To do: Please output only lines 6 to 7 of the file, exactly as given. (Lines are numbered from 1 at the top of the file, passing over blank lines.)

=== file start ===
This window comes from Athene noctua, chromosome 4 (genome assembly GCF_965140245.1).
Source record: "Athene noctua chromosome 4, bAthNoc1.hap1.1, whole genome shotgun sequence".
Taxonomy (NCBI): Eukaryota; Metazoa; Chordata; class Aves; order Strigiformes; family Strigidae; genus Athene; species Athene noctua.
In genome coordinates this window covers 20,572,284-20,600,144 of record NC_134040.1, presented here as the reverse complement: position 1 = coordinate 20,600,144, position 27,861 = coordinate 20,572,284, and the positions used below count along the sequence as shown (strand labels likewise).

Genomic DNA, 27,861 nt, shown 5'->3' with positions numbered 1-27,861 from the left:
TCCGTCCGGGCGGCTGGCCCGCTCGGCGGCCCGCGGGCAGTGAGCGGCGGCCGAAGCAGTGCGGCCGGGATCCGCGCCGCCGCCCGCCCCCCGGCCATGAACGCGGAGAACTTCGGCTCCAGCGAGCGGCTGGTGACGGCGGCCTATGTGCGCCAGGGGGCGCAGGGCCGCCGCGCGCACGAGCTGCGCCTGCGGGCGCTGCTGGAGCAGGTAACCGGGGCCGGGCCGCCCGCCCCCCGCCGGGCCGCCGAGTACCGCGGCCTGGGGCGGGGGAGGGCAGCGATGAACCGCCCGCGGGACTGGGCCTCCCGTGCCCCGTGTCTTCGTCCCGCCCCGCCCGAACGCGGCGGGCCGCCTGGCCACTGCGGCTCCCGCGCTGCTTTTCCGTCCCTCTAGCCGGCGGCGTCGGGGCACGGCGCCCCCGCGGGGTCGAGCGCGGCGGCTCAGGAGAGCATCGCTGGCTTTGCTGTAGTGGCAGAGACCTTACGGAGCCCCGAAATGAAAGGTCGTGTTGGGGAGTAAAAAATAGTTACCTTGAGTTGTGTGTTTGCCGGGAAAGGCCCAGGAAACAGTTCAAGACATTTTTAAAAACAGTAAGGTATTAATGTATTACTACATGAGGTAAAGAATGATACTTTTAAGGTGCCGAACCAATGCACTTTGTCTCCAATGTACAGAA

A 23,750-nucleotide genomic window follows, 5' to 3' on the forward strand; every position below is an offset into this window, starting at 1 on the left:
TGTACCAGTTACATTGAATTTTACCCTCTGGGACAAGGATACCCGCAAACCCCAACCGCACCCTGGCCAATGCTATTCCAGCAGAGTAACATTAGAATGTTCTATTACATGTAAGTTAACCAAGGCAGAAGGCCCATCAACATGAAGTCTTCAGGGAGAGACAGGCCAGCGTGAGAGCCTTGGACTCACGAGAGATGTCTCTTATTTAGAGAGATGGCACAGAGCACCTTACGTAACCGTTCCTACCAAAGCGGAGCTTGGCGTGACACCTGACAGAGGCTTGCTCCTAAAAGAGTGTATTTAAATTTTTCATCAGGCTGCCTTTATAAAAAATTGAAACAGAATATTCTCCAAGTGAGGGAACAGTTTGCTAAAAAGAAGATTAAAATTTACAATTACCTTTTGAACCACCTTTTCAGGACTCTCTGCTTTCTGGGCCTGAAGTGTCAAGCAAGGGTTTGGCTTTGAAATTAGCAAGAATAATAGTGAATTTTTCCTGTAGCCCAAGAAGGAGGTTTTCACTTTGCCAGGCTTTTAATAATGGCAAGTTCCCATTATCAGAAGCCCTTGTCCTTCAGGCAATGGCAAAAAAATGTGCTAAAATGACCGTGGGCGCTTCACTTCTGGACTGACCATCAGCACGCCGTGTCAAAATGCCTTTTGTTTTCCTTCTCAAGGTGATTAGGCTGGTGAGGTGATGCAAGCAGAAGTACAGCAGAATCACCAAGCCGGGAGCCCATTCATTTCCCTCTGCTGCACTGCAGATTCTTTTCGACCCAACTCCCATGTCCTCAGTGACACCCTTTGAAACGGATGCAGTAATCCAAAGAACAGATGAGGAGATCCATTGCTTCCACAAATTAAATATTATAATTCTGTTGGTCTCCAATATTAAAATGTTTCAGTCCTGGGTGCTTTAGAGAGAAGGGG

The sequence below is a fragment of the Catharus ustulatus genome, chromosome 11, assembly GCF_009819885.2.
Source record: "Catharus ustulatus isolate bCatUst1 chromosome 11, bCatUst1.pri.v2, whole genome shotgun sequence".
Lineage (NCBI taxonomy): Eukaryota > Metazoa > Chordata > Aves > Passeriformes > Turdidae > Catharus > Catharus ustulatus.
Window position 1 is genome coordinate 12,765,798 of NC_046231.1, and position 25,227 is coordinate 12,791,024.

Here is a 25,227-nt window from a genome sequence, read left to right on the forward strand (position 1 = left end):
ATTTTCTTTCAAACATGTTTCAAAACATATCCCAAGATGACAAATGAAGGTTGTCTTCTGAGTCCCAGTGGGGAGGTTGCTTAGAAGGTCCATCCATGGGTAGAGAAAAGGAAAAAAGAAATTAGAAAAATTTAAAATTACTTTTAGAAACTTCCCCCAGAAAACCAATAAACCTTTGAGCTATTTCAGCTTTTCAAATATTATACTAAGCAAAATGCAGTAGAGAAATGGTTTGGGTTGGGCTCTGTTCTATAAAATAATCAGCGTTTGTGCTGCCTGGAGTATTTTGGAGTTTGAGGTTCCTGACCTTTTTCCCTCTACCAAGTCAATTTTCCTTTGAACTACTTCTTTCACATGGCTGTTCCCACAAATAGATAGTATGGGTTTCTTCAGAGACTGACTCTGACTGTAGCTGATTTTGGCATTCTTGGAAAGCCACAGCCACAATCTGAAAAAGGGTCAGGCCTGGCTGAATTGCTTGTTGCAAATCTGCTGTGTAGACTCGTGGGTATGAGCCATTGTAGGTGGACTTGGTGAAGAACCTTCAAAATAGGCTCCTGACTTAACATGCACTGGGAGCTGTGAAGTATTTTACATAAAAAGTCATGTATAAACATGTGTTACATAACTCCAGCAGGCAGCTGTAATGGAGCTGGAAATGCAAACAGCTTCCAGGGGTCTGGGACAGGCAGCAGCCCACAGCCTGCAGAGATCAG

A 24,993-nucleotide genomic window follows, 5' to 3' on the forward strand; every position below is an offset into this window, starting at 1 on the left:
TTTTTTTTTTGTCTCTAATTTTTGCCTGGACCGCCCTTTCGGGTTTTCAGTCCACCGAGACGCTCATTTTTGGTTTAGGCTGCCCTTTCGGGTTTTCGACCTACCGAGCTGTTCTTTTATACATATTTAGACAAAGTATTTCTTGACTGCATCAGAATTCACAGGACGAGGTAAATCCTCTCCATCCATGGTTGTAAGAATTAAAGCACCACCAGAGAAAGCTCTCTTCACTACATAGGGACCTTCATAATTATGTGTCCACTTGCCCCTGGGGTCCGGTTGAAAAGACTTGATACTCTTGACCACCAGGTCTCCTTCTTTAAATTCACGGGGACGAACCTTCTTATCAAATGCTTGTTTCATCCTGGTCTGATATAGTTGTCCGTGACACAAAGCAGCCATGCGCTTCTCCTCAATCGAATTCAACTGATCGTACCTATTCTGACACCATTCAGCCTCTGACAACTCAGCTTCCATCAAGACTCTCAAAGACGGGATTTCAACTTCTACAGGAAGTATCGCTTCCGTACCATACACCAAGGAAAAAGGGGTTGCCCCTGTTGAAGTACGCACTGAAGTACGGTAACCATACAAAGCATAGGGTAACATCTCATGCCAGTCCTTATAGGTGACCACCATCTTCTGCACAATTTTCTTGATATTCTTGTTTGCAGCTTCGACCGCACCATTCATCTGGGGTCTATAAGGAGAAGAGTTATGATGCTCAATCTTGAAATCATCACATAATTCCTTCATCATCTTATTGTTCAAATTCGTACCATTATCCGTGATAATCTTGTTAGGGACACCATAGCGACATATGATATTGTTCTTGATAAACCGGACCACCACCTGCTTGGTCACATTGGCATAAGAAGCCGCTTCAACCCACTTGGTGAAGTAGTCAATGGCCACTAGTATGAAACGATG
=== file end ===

TCCGTCCGGGCGGCTGGCCCGCTCGGCGGCCCGCGGGCAGTGAGCGGCGGCCGAAGCAGTGCGGCCGGGATCCGCGCCGCCGCCCGCCCCCCGGCCATGAACGCGGAGAACTTCGGCTCCAGCGAGCGGCTGGTGACGGCGGCCTATGTGCGCCAGGGGGCGCAGGGCCGCCGCGCGCACGAGCTGCGCCTGCGGGCGCTGCTGGAGCAGGTAACCGGGGCCGGGCCGCCCGCCCCCCGCCGGGCCGCCGAGTACCGCGGCCTGGGGCGGGGGAGGGCAGCGATGAACCGCCCGCGGGACTGGGCCTCCCGTGCCCCGTGTCTTCGTCCCGCCCCGCCCGAACGCGGCGGGCCGCCTGGCCACTGCGGCTCCCGCGCTGCTTTTCCGTCCCTCTAGCCGGCGGCGTCGGGGCACGGCGCCCCCGCGGGGTCGAGCGCGGCGGCTCAGGAGAGCATCGCTGGCTTTGCTGTAGTGGCAGAGACCTTACGGAGCCCCGAAATGAAAGGTCGTGTTGGGGAGTAAAAAATAGTTACCTTGAGTTGTGTGTTTGCCGGGAAAGGCCCAGGAAACAGTTCAAGACATTTTTAAAAACAGTAAGGTATTAATGTATTACTACATGAGGTAAAGAATGATACTTTTAAGGTGCCGAACCAATGCACTTTGTCTCCAATGTACAGAA

A 23,750-nucleotide genomic window follows, 5' to 3' on the forward strand; every position below is an offset into this window, starting at 1 on the left: